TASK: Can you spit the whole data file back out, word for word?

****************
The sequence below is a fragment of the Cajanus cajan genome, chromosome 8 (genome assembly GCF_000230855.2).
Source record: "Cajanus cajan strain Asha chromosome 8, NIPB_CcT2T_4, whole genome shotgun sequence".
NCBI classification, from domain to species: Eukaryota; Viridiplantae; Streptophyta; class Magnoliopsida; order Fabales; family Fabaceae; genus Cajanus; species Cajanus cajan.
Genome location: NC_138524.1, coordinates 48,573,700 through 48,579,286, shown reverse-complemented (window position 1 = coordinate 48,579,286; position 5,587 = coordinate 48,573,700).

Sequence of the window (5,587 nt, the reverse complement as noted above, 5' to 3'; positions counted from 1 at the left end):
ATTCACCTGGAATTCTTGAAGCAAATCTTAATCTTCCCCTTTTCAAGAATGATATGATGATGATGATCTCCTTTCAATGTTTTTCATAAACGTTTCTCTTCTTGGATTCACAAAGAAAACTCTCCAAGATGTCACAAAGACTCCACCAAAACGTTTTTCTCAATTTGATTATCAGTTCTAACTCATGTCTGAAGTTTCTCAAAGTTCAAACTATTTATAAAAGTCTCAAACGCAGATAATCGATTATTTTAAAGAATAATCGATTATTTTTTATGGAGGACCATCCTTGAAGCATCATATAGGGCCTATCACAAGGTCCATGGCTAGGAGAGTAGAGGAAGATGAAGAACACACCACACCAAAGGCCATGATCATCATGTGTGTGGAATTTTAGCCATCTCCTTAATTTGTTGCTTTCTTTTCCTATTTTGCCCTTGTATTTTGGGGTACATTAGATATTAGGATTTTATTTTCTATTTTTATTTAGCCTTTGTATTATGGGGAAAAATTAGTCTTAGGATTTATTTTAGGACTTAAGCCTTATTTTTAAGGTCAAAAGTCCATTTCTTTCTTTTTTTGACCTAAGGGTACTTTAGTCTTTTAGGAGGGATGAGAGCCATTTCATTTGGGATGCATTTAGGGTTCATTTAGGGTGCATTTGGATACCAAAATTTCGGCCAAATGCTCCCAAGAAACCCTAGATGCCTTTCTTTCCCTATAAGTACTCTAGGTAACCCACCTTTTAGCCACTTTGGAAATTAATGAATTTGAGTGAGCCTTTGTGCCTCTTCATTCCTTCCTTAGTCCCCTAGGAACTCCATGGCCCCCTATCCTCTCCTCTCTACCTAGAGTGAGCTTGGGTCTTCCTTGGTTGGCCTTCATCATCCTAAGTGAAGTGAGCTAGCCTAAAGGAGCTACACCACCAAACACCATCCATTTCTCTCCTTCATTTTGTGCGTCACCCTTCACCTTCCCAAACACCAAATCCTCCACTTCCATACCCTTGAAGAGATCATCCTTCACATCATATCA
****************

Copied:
The sequence below is a fragment of the Cajanus cajan genome, chromosome 8 (genome assembly GCF_000230855.2).
Source record: "Cajanus cajan strain Asha chromosome 8, NIPB_CcT2T_4, whole genome shotgun sequence".
NCBI classification, from domain to species: Eukaryota; Viridiplantae; Streptophyta; class Magnoliopsida; order Fabales; family Fabaceae; genus Cajanus; species Cajanus cajan.
Genome location: NC_138524.1, coordinates 48,573,700 through 48,579,286, shown reverse-complemented (window position 1 = coordinate 48,579,286; position 5,587 = coordinate 48,573,700).

Sequence of the window (5,587 nt, the reverse complement as noted above, 5' to 3'; positions counted from 1 at the left end):
ATTCACCTGGAATTCTTGAAGCAAATCTTAATCTTCCCCTTTTCAAGAATGATATGATGATGATGATCTCCTTTCAATGTTTTTCATAAACGTTTCTCTTCTTGGATTCACAAAGAAAACTCTCCAAGATGTCACAAAGACTCCACCAAAACGTTTTTCTCAATTTGATTATCAGTTCTAACTCATGTCTGAAGTTTCTCAAAGTTCAAACTATTTATAAAAGTCTCAAACGCAGATAATCGATTATTTTAAAGAATAATCGATTATTTTTTATGGAGGACCATCCTTGAAGCATCATATAGGGCCTATCACAAGGTCCATGGCTAGGAGAGTAGAGGAAGATGAAGAACACACCACACCAAAGGCCATGATCATCATGTGTGTGGAATTTTAGCCATCTCCTTAATTTGTTGCTTTCTTTTCCTATTTTGCCCTTGTATTTTGGGGTACATTAGATATTAGGATTTTATTTTCTATTTTTATTTAGCCTTTGTATTATGGGGAAAAATTAGTCTTAGGATTTATTTTAGGACTTAAGCCTTATTTTTAAGGTCAAAAGTCCATTTCTTTCTTTTTTTGACCTAAGGGTACTTTAGTCTTTTAGGAGGGATGAGAGCCATTTCATTTGGGATGCATTTAGGGTTCATTTAGGGTGCATTTGGATACCAAAATTTCGGCCAAATGCTCCCAAGAAACCCTAGATGCCTTTCTTTCCCTATAAGTACTCTAGGTAACCCACCTTTTAGCCACTTTGGAAATTAATGAATTTGAGTGAGCCTTTGTGCCTCTTCATTCCTTCCTTAGTCCCCTAGGAACTCCATGGCCCCCTATCCTCTCCTCTCTACCTAGAGTGAGCTTGGGTCTTCCTTGGTTGGCCTTCATCATCCTAAGTGAAGTGAGCTAGCCTAAAGGAGCTACACCACCAAACACCATCCATTTCTCTCCTTCATTTTGTGCGTCACCCTTCACCTTCCCAAACACCAAATCCTCCACTTCCATACCCTTGAAGAGATCATCCTTCACATCATATCA